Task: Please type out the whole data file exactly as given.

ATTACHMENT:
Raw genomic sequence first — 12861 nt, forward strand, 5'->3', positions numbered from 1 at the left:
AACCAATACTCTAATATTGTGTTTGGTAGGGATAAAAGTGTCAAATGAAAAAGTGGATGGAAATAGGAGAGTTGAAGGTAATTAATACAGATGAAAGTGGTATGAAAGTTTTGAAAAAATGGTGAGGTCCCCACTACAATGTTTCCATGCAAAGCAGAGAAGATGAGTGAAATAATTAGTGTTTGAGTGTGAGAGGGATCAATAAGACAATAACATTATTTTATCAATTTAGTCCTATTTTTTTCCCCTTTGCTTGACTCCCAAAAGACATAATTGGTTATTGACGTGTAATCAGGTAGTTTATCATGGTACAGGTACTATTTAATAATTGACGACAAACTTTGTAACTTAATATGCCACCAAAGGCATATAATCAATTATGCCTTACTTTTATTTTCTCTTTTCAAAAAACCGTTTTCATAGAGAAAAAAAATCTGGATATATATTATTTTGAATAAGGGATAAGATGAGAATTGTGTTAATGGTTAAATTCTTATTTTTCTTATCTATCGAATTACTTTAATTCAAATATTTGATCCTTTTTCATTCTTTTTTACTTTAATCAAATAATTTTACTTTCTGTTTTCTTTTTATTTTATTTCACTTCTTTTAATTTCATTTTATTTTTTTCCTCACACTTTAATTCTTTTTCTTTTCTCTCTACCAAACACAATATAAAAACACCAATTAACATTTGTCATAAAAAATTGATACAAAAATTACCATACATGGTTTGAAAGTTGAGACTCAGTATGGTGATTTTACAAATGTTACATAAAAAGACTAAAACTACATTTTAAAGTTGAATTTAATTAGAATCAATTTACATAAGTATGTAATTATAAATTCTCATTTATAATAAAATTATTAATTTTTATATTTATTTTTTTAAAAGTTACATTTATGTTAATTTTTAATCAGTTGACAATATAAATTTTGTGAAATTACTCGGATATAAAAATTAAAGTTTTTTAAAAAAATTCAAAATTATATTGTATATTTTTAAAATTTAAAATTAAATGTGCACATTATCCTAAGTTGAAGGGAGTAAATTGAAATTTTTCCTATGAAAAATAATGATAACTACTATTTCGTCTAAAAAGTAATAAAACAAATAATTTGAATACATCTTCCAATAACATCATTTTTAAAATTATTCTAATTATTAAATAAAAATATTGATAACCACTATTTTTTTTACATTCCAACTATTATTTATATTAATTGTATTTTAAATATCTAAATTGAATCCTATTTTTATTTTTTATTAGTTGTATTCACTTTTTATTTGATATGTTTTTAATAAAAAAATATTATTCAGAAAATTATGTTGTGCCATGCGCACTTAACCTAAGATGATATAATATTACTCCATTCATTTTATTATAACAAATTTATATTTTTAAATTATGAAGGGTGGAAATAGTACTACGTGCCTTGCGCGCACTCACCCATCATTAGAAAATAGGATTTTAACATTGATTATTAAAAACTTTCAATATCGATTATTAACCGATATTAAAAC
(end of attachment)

Raw genomic sequence first — 12861 nt, forward strand, 5'->3', positions numbered from 1 at the left:
AACCAATACTCTAATATTGTGTTTGGTAGGGATAAAAGTGTCAAATGAAAAAGTGGATGGAAATAGGAGAGTTGAAGGTAATTAATACAGATGAAAGTGGTATGAAAGTTTTGAAAAAATGGTGAGGTCCCCACTACAATGTTTCCATGCAAAGCAGAGAAGATGAGTGAAATAATTAGTGTTTGAGTGTGAGAGGGATCAATAAGACAATAACATTATTTTATCAATTTAGTCCTATTTTTTTCCCCTTTGCTTGACTCCCAAAAGACATAATTGGTTATTGACGTGTAATCAGGTAGTTTATCATGGTACAGGTACTATTTAATAATTGACGACAAACTTTGTAACTTAATATGCCACCAAAGGCATATAATCAATTATGCCTTACTTTTATTTTCTCTTTTCAAAAAACCGTTTTCATAGAGAAAAAAAATCTGGATATATATTATTTTGAATAAGGGATAAGATGAGAATTGTGTTAATGGTTAAATTCTTATTTTTCTTATCTATCGAATTACTTTAATTCAAATATTTGATCCTTTTTCATTCTTTTTTACTTTAATCAAATAATTTTACTTTCTGTTTTCTTTTTATTTTATTTCACTTCTTTTAATTTCATTTTATTTTTTTCCTCACACTTTAATTCTTTTTCTTTTCTCTCTACCAAACACAATATAAAAACACCAATTAACATTTGTCATAAAAAATTGATACAAAAATTACCATACATGGTTTGAAAGTTGAGACTCAGTATGGTGATTTTACAAATGTTACATAAAAAGACTAAAACTACATTTTAAAGTTGAATTTAATTAGAATCAATTTACATAAGTATGTAATTATAAATTCTCATTTATAATAAAATTATTAATTTTTATATTTATTTTTTTAAAAGTTACATTTATGTTAATTTTTAATCAGTTGACAATATAAATTTTGTGAAATTACTCGGATATAAAAATTAAAGTTTTTTAAAAAAATTCAAAATTATATTGTATATTTTTAAAATTTAAAATTAAATGTGCACATTATCCTAAGTTGAAGGGAGTAAATTGAAATTTTTCCTATGAAAAATAATGATAACTACTATTTCGTCTAAAAAGTAATAAAACAAATAATTTGAATACATCTTCCAATAACATCATTTTTAAAATTATTCTAATTATTAAATAAAAATATTGATAACCACTATTTTTTTTACATTCCAACTATTATTTATATTAATTGTATTTTAAATATCTAAATTGAATCCTATTTTTATTTTTTATTAGTTGTATTCACTTTTTATTTGATATGTTTTTAATAAAAAAATATTATTCAGAAAATTATGTTGTGCCATGCGCACTTAACCTAAGATGATATAATATTACTCCATTCATTTTATTATAACAAATTTATATTTTTAAATTATGAAGGGTGGAAATAGTACTACGTGCCTTGCGCGCACTCACCCATCATTAGAAAATAGGATTTTAACATTGATTATTAAAAACTTTCAATATCGATTATTAACCGATATTAAAAC